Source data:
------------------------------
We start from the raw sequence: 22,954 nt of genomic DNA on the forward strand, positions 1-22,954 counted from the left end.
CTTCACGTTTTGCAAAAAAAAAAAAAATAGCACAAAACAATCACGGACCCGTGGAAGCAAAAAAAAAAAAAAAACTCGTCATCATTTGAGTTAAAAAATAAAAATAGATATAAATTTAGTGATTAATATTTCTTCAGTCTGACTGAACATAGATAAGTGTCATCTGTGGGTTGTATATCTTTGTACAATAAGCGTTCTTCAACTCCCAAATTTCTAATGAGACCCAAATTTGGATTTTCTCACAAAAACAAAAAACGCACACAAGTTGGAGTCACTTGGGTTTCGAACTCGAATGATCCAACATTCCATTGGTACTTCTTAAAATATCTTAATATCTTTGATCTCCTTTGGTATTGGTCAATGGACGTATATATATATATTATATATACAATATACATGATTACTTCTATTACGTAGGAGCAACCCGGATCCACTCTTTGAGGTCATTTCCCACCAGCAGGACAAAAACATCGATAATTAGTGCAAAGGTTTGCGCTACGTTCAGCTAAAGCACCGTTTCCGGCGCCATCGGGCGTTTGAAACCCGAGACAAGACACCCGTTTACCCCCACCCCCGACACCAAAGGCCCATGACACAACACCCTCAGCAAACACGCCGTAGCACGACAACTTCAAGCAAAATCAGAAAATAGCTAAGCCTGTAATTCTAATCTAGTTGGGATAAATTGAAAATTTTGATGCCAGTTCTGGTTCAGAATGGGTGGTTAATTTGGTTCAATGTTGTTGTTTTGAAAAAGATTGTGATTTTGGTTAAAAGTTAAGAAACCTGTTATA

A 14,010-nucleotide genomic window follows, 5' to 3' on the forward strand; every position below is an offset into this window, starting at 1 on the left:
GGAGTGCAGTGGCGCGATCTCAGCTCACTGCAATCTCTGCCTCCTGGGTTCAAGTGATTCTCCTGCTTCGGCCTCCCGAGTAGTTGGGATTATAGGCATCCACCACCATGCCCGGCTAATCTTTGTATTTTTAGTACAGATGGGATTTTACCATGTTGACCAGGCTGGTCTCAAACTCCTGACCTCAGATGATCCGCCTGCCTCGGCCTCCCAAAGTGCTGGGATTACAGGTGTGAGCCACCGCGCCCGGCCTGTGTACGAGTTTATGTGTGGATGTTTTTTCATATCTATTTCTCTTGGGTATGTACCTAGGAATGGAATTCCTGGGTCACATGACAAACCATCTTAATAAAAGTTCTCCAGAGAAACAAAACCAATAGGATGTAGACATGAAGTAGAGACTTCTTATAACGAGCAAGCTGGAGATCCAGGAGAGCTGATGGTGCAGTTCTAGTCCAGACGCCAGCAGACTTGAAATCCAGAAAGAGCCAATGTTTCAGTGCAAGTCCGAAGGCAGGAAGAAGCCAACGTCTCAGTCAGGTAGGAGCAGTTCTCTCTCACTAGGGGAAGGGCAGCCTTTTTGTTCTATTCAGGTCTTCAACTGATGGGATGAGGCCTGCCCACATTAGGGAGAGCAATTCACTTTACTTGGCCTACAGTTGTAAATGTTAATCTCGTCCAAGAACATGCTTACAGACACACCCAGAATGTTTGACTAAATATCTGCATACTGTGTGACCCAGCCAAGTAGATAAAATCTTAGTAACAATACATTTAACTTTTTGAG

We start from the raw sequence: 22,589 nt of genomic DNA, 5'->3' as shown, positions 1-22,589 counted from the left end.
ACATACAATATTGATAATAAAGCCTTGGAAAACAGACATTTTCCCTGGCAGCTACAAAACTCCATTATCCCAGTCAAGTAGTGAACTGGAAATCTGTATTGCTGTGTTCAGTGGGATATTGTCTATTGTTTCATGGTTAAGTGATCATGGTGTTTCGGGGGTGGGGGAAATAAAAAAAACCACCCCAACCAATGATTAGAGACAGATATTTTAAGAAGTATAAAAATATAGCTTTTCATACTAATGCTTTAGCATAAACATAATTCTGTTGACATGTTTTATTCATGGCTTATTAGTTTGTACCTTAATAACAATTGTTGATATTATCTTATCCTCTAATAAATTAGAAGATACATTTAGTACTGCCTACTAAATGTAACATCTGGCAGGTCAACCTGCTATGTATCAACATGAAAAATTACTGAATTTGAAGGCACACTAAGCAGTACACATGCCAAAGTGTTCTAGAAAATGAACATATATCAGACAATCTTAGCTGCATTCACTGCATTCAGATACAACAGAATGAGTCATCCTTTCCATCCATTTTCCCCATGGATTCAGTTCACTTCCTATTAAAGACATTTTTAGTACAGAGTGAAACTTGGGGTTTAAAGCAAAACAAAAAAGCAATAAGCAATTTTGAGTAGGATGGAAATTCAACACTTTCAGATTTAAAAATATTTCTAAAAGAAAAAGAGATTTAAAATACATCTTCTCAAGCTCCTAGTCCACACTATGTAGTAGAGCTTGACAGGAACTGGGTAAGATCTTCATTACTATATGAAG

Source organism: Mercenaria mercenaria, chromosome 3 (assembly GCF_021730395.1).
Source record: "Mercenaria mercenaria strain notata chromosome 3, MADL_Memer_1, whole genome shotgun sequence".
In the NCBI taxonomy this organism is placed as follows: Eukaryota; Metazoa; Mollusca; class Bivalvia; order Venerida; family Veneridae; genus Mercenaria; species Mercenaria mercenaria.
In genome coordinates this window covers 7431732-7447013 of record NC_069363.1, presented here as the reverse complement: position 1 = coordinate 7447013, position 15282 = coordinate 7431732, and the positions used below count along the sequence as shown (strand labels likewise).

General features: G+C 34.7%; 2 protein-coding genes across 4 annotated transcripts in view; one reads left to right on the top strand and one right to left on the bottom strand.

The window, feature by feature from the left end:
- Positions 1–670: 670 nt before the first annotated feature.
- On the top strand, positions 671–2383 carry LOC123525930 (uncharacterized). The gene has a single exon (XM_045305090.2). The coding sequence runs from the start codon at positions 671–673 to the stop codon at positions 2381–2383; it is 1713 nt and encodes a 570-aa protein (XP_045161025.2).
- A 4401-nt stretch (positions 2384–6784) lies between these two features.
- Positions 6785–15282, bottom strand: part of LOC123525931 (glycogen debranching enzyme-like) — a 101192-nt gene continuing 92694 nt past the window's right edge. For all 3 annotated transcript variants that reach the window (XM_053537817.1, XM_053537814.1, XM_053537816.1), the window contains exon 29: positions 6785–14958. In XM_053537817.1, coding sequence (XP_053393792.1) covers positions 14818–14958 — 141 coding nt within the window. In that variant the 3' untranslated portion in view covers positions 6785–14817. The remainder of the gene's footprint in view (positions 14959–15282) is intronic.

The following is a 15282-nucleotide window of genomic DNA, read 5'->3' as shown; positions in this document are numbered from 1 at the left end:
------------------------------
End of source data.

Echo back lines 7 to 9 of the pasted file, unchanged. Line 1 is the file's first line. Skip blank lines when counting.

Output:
Source organism: Mercenaria mercenaria, chromosome 3 (assembly GCF_021730395.1).
Source record: "Mercenaria mercenaria strain notata chromosome 3, MADL_Memer_1, whole genome shotgun sequence".
In the NCBI taxonomy this organism is placed as follows: Eukaryota; Metazoa; Mollusca; class Bivalvia; order Venerida; family Veneridae; genus Mercenaria; species Mercenaria mercenaria.